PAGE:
Thousands of Palestinians are expected to attend the funeral on Friday in Jerusalem of an Al Jazeera journalist who witnesses say was shot dead by Israeli forces earlier this week while covering a military operation in the occupied West Bank.
Recent days have seen an outpouring of grief from across the Palestinian territories and the wider Arab world over the death of Shireen Abu Akleh, a veteran on-air correspondent who spent a quarter century covering the harsh realities of life under Israeli military rule, which is well into its sixth decade with no end in sight.
A funeral service will be held on Friday afternoon at a Catholic church in Jerusalem's Old City before her body is taken to a nearby cemetery for burial. Large crowds are expected to attend amid a heightened Israeli police presence.
Israel has called for a joint investigation with the Palestinian Authority and for it to hand over the bullet for forensic analysis to determine who fired the fatal round. The PA has refused, saying it will conduct its own investigation and take the case to the International Criminal Court, which is already investigating possible Israeli war crimes.
Either side is likely to cast doubt on any conclusions reached by the other, and there did not appear to be any possibility of a third party carrying out an independent probe.
The PA and the Qatar-based Al Jazeera network accused Israel of deliberately killing Abu Akleh within hours of her death. Israel says a full investigation is needed before any conclusions can be drawn as to whether the fatal shot was fired by its forces or Palestinian militants.
Rights groups say Israel rarely follows through on investigations into the killing of Palestinians by its security forces and hands down lenient punishments on the rare occasions when it does.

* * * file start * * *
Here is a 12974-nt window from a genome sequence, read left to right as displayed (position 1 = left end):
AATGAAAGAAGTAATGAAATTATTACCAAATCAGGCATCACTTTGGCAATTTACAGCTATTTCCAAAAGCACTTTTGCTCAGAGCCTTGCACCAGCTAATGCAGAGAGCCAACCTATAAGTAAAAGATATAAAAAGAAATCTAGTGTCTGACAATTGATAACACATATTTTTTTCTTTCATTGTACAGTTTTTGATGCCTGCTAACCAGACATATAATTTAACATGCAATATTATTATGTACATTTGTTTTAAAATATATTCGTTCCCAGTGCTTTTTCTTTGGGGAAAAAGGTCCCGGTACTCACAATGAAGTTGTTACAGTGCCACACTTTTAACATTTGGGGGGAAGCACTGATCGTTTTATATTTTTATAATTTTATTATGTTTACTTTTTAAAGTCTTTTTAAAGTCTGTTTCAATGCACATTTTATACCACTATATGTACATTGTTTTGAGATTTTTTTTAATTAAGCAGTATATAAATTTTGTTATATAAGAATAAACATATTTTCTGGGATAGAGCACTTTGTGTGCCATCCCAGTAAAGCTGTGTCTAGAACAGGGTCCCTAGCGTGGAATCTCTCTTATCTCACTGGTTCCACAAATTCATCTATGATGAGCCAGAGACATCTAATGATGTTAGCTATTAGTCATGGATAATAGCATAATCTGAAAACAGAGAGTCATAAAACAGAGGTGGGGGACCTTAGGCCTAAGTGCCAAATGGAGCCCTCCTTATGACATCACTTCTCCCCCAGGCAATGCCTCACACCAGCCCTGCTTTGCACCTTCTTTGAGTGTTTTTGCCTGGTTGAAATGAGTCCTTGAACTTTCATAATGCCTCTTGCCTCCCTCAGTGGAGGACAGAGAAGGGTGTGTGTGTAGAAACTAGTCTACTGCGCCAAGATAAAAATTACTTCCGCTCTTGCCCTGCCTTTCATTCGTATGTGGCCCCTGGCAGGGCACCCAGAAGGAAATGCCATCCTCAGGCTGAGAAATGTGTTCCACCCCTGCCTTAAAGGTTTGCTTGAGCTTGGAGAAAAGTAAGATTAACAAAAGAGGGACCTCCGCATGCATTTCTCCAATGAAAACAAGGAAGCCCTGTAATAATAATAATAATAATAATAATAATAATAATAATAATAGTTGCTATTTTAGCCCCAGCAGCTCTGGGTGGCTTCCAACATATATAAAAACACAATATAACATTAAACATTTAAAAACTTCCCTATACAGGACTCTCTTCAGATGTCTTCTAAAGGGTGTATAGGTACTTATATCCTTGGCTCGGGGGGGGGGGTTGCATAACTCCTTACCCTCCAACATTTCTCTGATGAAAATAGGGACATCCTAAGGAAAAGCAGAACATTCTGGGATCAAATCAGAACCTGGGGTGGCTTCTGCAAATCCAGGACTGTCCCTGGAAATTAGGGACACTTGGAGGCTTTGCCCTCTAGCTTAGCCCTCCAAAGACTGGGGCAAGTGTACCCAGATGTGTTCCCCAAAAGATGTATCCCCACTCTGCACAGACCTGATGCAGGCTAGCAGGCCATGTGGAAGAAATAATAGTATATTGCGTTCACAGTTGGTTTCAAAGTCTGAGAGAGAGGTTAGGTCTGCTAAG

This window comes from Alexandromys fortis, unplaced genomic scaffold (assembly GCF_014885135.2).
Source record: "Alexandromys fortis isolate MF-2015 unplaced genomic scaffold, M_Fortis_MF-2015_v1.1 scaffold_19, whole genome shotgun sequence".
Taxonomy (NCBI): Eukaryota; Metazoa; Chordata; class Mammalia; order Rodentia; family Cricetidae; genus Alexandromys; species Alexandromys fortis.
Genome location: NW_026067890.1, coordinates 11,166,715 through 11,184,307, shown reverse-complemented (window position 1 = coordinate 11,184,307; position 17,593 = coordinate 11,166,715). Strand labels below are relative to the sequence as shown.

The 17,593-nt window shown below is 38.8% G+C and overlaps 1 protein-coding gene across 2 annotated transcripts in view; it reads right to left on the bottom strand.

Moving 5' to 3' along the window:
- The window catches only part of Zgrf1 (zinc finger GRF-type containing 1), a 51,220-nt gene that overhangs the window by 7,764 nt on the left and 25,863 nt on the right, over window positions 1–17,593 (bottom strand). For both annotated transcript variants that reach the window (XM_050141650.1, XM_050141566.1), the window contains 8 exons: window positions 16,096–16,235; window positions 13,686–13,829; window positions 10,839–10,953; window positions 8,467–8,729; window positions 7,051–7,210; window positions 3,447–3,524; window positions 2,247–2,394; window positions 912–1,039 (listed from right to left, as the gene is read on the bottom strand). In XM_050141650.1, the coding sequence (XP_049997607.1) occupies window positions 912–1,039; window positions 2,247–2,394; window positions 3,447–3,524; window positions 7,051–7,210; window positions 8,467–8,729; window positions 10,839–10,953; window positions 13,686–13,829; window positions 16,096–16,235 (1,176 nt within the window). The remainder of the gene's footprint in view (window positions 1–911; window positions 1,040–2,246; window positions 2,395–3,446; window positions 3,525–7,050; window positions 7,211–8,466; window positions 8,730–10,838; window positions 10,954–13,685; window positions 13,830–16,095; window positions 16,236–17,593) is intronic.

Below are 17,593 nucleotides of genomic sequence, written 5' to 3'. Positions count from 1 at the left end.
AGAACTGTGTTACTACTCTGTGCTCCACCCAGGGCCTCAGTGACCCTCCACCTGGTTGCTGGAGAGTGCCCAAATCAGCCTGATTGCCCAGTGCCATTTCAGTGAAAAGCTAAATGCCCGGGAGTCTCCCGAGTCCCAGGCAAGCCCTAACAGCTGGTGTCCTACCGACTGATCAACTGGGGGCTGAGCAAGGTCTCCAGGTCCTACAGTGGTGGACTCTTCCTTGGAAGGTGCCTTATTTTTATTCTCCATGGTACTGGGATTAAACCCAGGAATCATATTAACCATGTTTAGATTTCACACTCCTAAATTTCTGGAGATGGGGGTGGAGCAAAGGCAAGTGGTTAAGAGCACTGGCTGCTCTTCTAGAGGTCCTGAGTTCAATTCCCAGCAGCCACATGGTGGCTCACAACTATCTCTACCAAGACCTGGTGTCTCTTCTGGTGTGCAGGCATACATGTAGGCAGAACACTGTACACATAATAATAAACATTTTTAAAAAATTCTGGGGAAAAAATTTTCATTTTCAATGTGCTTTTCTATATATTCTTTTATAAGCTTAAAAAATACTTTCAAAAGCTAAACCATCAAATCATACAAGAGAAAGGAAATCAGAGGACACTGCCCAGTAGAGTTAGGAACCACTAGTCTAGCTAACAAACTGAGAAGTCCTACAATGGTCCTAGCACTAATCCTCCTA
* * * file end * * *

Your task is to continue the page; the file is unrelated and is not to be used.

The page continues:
Abu Akleh, 51, had joined Al Jazeera's Arabic-language service in 1997 and rose to prominence covering the second Palestinian intifada, or uprising against Israeli rule, in the early 2000s. The veteran reporter was a widely respected member of the local press corps.
She was shot in the head early Wednesday while covering an Israeli arrest raid in the West Bank town of Jenin. Palestinians from in and around Jenin have carried out a series of deadly attacks inside Israel in recent weeks, and Israel has launched near daily arrest raids in the area, often igniting gunbattles with militants.
Israeli troops pushed into Jenin again early Friday. An Associated Press photographer heard heavy gunfire and explosions, and said Israeli troops had surrounded a home.
The Palestinian Health Ministry said 11 Palestinians were hospitalized after being wounded in the fighting, including one who was shot in the stomach. The Israeli military said Palestinians opened fire when its forces went in to arrest suspected militants.
Reporters who were with Abu Akleh when she was killed early Wednesday, including one who was shot and wounded, said there were no clashes or militants in the immediate area. All of them were wearing protective equipment that clearly identified them as reporters.
Israel says its forces came under heavy fire from militants in different parts of the city that day. Israeli officials initially suggested Abu Akleh may have been struck by Palestinian gunfire but later backtracked and now say they have not yet reached any firm conclusions.
Israel captured the West Bank and east Jerusalem — including the Old City and its holy sites sacred to Jews, Christians and Muslims — in the 1967 war. The Palestinians want both territories as part of their future state. Israel annexed east Jerusalem in a move not recognized internationally and views the entire city as its capital.
Police went to Abu Akleh's family home in Jerusalem the day she was killed and have shown up at other mourning events in the city to remove Palestinian flags. Tensions are running high ahead of the funeral.
Associated Press reporter Majdi Mohammed in Jenin, West Bank, contributed to this report.